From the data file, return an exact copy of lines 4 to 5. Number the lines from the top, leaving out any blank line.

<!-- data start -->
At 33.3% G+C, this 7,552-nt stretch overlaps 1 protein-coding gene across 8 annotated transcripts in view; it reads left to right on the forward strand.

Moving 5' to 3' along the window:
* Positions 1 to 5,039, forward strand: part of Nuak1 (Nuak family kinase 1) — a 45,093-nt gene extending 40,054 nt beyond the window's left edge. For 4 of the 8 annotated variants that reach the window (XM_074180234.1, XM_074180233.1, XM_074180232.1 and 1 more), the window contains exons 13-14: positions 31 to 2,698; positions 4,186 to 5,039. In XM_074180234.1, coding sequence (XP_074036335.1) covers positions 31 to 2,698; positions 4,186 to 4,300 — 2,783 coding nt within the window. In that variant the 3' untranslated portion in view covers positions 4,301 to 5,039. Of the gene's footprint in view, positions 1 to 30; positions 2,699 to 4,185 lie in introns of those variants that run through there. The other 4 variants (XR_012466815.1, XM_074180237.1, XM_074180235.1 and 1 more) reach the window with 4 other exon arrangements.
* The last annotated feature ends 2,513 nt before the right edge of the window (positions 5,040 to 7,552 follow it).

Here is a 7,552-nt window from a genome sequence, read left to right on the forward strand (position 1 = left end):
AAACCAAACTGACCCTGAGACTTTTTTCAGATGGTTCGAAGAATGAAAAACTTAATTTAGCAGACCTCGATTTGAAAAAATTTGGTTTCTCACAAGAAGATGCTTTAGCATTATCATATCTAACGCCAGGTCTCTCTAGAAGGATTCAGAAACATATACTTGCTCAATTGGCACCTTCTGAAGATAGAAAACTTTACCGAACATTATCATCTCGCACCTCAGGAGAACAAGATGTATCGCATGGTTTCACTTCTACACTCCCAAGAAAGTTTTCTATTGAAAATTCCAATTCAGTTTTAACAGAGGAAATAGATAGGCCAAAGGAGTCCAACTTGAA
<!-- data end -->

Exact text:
* The last annotated feature ends 2,513 nt before the right edge of the window (positions 5,040 to 7,552 follow it).

Here is a 7,552-nt window from a genome sequence, read left to right on the forward strand (position 1 = left end):